Almond Pulp

How to Make Almond Flour

It's not hard to make your own almond flour, and if you make almond milk you're already half way there because you can use the leftover pulp. You can either buy almond flour, or do as I prefer and make it yourself from the pulp left over from making almond milk, or grind your own from whole almonds in a food processor or coffee grinder. Read more »

Wheat Fast Low Carb Cookbook_

This book was a free kindle book for a couple of days when I first posted this article (the freebie special is over now). I literally just got it so I haven't had a chance to try any of the recipes yet. At a glance flicking through it many look interesting enough to try. It has very gotten good reviews. The first part of the book has what almost looks like a summary of the information in the very well researched and eye-opening book Wheat Belly by William Davis MD that I have been reading. I'll be posting a review of it when I finish and more articles that talk about how wheat affects our body. But let me just say here, for anyone who is interested in eating healthier, I think the book Wheat Belly should be mandatory reading. Now, getting back to the book Wheat Fast Low Carb Cookbook let me tell you a little more about the recipes at a glance... Read more »

This savory wild rice pilaf recipe is so delicious I usually eat half of it while I'm making a stir-fry to go on top of it. No kidding! If you want to make rice to go with any dish, but want something a little more special than just plain brown rice, try this! If you are trying to reduce salt in your diet you can leave out the salt in this recipe, this seasoning mix still gives you a really flavorful pilaf. You can also make it with just brown rice if you don't have wild rice available, just use 2 cups of brown rice. This cooks just like brown rice. I cook it in my 6-cup rice cooker, and it comes out perfect, but you can also cook it in a saucepan. What I like about the rice cooker is that you just set it up and it manages itself. Read more »

Young coconut meat with chili and lime

This simple, nutritious dish is commonly found in markets and roadside stands in Mexico and is often called Cocos Preparados. It would be easy to make at home as well, as long as you have access to young coconuts and a way to cut them open. It's filling and tasty, combining the four flavors, sweet (coconut), sour, piquant and salty. Young coconut meat is low in calories, an 11-ounce serving contains only 65 calories. That same serving size contains 50% of the daily recommended dose of manganese, which assists in blood clotting and connective tissues. One serving also contains 15% of the daily recommended allowance of potassium, which helps to keep your muscles and digestive system healthy. A serving will also supply you with 6% of your daily recommended dose of magnesium, which is vital to healthy functioning of kidneys, muscles and energy production. It's also important in maintaining mineral and vitamin levels. Be sure to drink the coconut water […] Read more »

Kombucha tea

Kombucha is a tart and refreshing fermented beverage with a taste reminiscent of apple cider. It is loaded with beneficial yeast and bacteria that will help re-establish your healthy gut bacteria. In fact the weird, gel-like kombucha culture that resembles a jellyfish, is called a SCOBY. That's an acronym for Symbiotic Culture Of Bacteria and Yeast. Kombucha is an ancient, home-made folk remedy. It was very popular in Russia and Eastern Asia. It was reportedly used by the Chinese 2,000 years ago. In the early 1950s Russian scientists did quite a bit of research into the beneficial properties of kombucha with respect to treating cancer after finding that there was an extremely low incidence of cancer among the people of certain regions, even though pollution and environmental toxins in those regions were so bad the trees and fish were dying. The scientists were doing a really thorough study of the food that was consumed and other reasonable habits these people […] Read more »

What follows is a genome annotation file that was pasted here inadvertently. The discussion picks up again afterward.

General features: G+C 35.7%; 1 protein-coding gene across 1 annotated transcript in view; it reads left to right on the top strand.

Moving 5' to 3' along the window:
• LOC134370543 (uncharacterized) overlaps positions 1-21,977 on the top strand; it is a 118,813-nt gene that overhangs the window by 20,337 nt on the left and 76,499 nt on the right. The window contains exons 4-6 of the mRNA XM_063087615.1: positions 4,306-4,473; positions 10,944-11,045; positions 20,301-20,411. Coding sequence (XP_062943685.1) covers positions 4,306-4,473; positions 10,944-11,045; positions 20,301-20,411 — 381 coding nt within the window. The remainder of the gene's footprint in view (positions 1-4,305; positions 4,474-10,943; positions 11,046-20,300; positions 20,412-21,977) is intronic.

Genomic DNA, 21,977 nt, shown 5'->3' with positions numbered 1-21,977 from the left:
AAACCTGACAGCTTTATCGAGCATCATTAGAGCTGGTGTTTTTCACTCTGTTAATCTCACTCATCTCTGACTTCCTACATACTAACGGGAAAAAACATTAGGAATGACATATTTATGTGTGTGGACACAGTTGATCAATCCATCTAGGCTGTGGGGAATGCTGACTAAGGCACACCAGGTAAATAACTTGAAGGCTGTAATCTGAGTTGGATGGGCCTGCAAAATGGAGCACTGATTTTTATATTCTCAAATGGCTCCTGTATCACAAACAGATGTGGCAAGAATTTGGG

Raw Sesame Tahini

I think this is a better way to make raw sesame tahini than my previous raw tahini recipe. It is very close, in both taste, texture and consistency, to ‘normal' tahini, and it will keep for much longer too. It takes a longer to make, but only requires a bit more effort since most of that extra time is dehydrating the sesame seeds. Considering you can make a larger batch at a time, because it will keep for longer, I think it's well worth the extra effort. Sesame seeds are very high in calcium, but the problem with eating them whole is they often pass right through your digestive tract without being assimilated at all. Tahini (ground sesame paste) is a great way to consume sesame seeds because it's so much easier to digest and assimilate. Normally the sesame tahini you find in stores is not raw. The sesame seeds have been toasted prior to making the tahini. I've found […] Read more »

Roasted Sweet Potato with Rosemary & Orange

Roasting sweet potatoes really brings out their natural sweetness and almost caramelizes them and the addition of orange juice, mandarin slices and fresh rosemary works with the flavor of the sweet potatoes to create a subtle but very tasty dish. It's great served warm or cold the next day. It's really filling too, I'll often have just this and a big salad. In New Zealand, sweet potatoes are commonly called kumara, and they were brought here by the first settlers, the Maori for whom they were an important staple crop. They come in a variety of different colors, which all have slightly different flavors, but any kind can be used for this recipe. Read more »